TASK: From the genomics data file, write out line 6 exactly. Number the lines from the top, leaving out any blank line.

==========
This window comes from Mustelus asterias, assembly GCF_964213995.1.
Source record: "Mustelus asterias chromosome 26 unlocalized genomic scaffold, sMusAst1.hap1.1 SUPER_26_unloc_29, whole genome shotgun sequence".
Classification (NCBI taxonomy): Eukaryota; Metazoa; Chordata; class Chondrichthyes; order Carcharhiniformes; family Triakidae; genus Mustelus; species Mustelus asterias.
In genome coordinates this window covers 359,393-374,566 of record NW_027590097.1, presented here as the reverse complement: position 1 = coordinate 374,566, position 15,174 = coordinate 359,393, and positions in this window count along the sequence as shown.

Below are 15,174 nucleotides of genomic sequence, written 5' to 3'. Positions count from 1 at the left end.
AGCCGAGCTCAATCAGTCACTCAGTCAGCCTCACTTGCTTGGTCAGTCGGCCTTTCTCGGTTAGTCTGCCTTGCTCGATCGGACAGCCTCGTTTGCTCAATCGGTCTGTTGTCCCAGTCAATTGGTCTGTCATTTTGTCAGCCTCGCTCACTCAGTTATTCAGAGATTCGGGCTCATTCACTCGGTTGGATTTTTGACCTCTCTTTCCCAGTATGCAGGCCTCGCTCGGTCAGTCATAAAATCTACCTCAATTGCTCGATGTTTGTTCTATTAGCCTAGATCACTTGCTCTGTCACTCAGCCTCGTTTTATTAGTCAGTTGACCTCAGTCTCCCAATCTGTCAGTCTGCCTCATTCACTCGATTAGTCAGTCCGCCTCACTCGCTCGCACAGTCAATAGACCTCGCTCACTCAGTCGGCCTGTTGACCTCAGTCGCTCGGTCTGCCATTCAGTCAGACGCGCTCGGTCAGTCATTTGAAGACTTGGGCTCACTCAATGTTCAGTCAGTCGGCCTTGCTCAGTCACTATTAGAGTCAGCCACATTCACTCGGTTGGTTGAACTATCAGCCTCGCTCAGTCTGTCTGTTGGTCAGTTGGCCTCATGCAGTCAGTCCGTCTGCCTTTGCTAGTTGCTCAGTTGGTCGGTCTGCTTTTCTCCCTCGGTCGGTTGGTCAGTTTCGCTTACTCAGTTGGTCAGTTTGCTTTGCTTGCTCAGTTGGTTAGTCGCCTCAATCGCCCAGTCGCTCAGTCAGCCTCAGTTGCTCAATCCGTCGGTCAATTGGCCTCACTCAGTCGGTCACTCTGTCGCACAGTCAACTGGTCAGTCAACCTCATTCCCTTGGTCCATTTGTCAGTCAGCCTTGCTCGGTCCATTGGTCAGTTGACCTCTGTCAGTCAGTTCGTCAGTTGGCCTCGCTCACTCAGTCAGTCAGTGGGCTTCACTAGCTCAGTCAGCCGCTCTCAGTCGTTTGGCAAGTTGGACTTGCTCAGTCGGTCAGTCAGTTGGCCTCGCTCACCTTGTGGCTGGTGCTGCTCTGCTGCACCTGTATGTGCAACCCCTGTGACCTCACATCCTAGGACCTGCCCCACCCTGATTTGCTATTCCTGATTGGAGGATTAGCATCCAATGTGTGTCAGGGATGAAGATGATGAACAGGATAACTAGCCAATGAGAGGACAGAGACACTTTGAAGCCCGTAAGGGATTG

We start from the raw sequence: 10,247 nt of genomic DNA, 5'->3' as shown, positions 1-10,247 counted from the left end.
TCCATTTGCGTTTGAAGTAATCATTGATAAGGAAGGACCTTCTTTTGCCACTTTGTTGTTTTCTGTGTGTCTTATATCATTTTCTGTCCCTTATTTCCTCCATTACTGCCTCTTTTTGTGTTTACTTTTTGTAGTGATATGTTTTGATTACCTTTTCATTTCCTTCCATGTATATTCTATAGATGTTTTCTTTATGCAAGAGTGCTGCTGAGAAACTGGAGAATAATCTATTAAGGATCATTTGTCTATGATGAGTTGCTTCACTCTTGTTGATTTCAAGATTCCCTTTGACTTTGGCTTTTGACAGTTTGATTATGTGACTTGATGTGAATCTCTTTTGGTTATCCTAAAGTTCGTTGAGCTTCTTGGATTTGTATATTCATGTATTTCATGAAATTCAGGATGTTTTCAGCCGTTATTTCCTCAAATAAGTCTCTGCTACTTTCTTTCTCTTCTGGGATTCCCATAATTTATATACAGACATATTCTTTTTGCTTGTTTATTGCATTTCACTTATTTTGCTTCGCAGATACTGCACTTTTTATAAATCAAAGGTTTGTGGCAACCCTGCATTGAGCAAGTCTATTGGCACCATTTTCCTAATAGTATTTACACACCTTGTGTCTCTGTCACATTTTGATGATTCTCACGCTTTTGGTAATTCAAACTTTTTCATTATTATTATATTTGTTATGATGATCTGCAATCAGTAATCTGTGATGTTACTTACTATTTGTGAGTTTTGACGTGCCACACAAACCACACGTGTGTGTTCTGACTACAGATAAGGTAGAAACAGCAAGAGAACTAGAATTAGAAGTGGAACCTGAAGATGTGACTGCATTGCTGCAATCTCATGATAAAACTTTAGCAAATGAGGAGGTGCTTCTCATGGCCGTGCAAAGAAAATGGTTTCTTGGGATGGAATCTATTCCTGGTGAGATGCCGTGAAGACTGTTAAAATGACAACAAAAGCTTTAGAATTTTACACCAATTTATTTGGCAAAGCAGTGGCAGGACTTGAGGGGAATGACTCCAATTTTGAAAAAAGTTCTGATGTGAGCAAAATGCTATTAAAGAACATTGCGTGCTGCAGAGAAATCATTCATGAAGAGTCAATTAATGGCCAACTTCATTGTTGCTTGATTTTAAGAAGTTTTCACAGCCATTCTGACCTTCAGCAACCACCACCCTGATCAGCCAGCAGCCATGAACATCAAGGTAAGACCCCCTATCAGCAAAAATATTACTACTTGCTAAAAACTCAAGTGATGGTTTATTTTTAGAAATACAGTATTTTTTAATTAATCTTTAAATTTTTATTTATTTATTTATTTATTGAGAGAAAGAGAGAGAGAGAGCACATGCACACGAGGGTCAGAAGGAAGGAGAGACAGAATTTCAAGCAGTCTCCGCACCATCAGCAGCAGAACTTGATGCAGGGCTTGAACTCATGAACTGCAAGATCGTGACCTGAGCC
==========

AGCCGAGCTCAATCAGTCACTCAGTCAGCCTCACTTGCTTGGTCAGTCGGCCTTTCTCGGTTAGTCTGCCTTGCTCGATCGGACAGCCTCGTTTGCTCAATCGGTCTGTTGTCCCAGTCAATTGGTCTGTCATTTTGTCAGCCTCGCTCACTCAGTTATTCAGAGATTCGGGCTCATTCACTCGGTTGGATTTTTGACCTCTCTTTCCCAGTATGCAGGCCTCGCTCGGTCAGTCATAAAATCTACCTCAATTGCTCGATGTTTGTTCTATTAGCCTAGATCACTTGCTCTGTCACTCAGCCTCGTTTTATTAGTCAGTTGACCTCAGTCTCCCAATCTGTCAGTCTGCCTCATTCACTCGATTAGTCAGTCCGCCTCACTCGCTCGCACAGTCAATAGACCTCGCTCACTCAGTCGGCCTGTTGACCTCAGTCGCTCGGTCTGCCATTCAGTCAGACGCGCTCGGTCAGTCATTTGAAGACTTGGGCTCACTCAATGTTCAGTCAGTCGGCCTTGCTCAGTCACTATTAGAGTCAGCCACATTCACTCGGTTGGTTGAACTATCAGCCTCGCTCAGTCTGTCTGTTGGTCAGTTGGCCTCATGCAGTCAGTCCGTCTGCCTTTGCTAGTTGCTCAGTTGGTCGGTCTGCTTTTCTCCCTCGGTCGGTTGGTCAGTTTCGCTTACTCAGTTGGTCAGTTTGCTTTGCTTGCTCAGTTGGTTAGTCGCCTCAATCGCCCAGTCGCTCAGTCAGCCTCAGTTGCTCAATCCGTCGGTCAATTGGCCTCACTCAGTCGGTCACTCTGTCGCACAGTCAACTGGTCAGTCAACCTCATTCCCTTGGTCCATTTGTCAGTCAGCCTTGCTCGGTCCATTGGTCAGTTGACCTCTGTCAGTCAGTTCGTCAGTTGGCCTCGCTCACTCAGTCAGTCAGTGGGCTTCACTAGCTCAGTCAGCCGCTCTCAGTCGTTTGGCAAGTTGGACTTGCTCAGTCGGTCAGTCAGTTGGCCTCGCTCACCTTGTGGCTGGTGCTGCTCTGCTGCACCTGTATGTGCAACCCCTGTGACCTCACATCCTAGGACCTGCCCCACCCTGATTTGCTATTCCTGATTGGAGGATTAGCATCCAATGTGTGTCAGGGATGAAGATGATGAACAGGATAACTAGCCAATGAGAGGACAGAGACACTTTGAAGCCCGTAAGGGATTG